About Music Learning Theory
In addition to being an improving musician, I am also an improving music teacher!
Nothing has had a more profound impact on my music teaching than the Music Learning Theory (MLT) of Dr. Edwin E. Gordon. MLT shows teachers, in a very systematic, yet flexible way, how to teach students to audiate.
Not that my teaching before was “bad,” by any means, but MLT has given my teaching a direction, a laser-like focus. I always know where I’ve been, where I’m going, what I’m doing, and what it is readiness for. I want to share audiation and MLT with the world, so that students across the globe benefit from its amazing possibilities.
The Core of MLT: Skills, Context and Content
Sometimes teachers who are interested in MLT get bogged down in the details, get intimidated by the terminology, or just plumb don’t get it. The goal of MLT is to teach students to audiate music. That is, we want our students to understand music so that they will become independent musical thinkers. Aside from the obvious goal of audiation, to get started with MLT, you need to get a handle on three things right off the bat: Skills, Context, and Content.
This answers the question, “What do I want students to be able to DO?”
- I want them to be able to read music.
- I want them to be able to echo patterns.
- I want them to be able to improvise.
Gordon has categorized musical skills into his Skill Learning Sequence.
Once you are armed with that knowledge, they need something to read, they need patterns to listen to, and they need something to improvise with. What will they read? What will they echo? What will they improvise? That’s where the second two items come in: context and content.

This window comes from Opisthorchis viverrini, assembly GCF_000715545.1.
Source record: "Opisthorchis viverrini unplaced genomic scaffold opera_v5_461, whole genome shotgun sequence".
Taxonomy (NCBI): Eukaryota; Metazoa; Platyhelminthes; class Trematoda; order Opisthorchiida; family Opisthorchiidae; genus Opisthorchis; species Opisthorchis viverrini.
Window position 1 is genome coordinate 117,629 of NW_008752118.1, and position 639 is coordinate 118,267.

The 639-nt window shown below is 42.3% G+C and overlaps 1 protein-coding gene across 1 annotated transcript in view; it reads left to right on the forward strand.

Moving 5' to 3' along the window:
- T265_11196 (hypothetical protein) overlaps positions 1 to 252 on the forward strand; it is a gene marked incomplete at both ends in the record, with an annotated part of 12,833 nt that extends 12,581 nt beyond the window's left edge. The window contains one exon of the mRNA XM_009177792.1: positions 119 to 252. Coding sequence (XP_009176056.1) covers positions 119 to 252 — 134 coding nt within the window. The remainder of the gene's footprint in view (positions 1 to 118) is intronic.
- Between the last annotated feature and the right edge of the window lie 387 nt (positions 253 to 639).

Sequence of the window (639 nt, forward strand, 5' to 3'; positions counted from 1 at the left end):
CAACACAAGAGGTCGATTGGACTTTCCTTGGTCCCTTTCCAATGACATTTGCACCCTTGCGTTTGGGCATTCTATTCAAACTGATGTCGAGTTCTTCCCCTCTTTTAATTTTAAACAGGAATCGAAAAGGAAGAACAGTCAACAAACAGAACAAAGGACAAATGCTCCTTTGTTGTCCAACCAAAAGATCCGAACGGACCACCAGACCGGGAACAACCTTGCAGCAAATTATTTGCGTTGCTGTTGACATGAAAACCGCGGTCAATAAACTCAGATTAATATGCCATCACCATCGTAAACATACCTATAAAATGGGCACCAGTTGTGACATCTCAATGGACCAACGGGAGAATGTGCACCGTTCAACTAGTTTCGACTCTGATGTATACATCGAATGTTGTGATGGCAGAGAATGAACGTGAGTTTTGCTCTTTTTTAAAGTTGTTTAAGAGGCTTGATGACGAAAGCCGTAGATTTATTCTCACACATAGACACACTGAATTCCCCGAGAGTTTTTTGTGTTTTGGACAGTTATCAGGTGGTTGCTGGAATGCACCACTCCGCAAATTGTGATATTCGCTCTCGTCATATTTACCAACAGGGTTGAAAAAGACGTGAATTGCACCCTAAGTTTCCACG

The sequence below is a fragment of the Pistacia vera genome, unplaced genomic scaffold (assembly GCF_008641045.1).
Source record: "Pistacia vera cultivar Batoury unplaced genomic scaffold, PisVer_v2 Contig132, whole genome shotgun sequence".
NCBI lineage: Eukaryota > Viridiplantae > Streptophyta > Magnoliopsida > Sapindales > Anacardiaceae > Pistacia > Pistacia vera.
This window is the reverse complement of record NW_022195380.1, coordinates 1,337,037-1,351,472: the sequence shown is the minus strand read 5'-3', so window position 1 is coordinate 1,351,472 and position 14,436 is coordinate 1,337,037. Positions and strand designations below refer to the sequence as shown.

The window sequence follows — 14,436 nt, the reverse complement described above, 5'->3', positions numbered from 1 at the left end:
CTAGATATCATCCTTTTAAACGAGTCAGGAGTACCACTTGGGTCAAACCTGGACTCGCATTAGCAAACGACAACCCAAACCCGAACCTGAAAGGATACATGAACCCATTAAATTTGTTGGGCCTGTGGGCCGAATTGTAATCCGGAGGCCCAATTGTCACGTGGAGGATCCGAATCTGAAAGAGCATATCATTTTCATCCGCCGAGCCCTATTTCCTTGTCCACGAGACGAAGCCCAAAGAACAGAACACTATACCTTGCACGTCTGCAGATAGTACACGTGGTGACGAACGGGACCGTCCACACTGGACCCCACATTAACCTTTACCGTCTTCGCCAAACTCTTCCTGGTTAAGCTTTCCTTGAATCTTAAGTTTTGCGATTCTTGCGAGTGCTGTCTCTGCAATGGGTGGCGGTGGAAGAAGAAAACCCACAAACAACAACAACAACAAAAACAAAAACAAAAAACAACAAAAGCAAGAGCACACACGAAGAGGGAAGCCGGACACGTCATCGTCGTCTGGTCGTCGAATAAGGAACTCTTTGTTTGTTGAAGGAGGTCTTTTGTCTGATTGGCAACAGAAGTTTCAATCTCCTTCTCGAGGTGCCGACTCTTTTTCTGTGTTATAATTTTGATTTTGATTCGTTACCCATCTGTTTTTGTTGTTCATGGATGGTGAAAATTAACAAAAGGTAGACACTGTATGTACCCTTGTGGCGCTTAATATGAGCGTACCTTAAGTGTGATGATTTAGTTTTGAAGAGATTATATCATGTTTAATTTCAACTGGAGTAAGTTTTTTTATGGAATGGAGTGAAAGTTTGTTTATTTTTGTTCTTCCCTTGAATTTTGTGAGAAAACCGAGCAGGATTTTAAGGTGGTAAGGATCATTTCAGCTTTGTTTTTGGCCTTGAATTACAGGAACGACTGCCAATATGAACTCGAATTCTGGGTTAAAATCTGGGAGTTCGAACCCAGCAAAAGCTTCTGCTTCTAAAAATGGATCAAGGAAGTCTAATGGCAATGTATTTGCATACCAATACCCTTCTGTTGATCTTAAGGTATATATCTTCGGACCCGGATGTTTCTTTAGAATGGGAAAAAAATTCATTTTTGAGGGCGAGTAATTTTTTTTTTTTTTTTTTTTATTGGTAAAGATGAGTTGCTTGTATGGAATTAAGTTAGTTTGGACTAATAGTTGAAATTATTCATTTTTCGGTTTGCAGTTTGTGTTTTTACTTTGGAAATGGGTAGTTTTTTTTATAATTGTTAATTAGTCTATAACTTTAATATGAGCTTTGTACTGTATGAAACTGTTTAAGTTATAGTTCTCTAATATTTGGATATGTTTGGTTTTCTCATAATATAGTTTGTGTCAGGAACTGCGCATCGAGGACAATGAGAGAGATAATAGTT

One of the hallmarks in Music Learning Theory is that learning music is very similar to learning a language. Music is not a language in the strictest sense, but there are many parallels that assist in the learning process.
In language, context is everything.
Take the word “read,” for example. In one context (“I read that book.”), it is in the past tense. In another, (“My son just learned how to read music.”), it is in the present tense. Or, if it were only spoken language, “I lost my reed” would have a totally different meaning!
In MLT, we seek to put all music into a tonal or rhythmic context (major tonality, duple meter, for example) so that the patterns we teach (the upcoming content) have meaning because they are being taught within the framework of a tonality or meter.
Finally, in addition to teaching the context (tonality or meter), we teach students content within the context. What is content? Functions and patterns.
Functions represent aspects of tonality or meter, and patterns are specific examples of those functions. For example, major tonic would be a harmonic function, and “do mi so” would be a pattern within that function. Or, duple macrobeat/microbeat would be a rhythmic function, and “du du du-de du” would be a pattern within that function.
Putting It All Together
Once you understand each of these three big ideas (skill, context, content), they are combined to create the musicianship portion of your class where you are guiding your students toward audiation.
For example, you could teach them:
- Skill: How to read
- Context: Duple meter
- Content: Macrobeats and microbeats
Once these three big ideas are ingrained, the rest of MLT (and there is more to learn!) will make a lot more sense.
Here's how to get started
After you understand those three main concepts, Skills, Context and Content, you are ready to dig a little deeper. Scroll down to see your next steps.
Learn the basics of MLT in the Blog.
Become the student. Take one of my several student courses.
Download the free eBook, "How to Teach the Language of Music."
See MLT in action. See what happens "live" in Mr. Mullen's Room.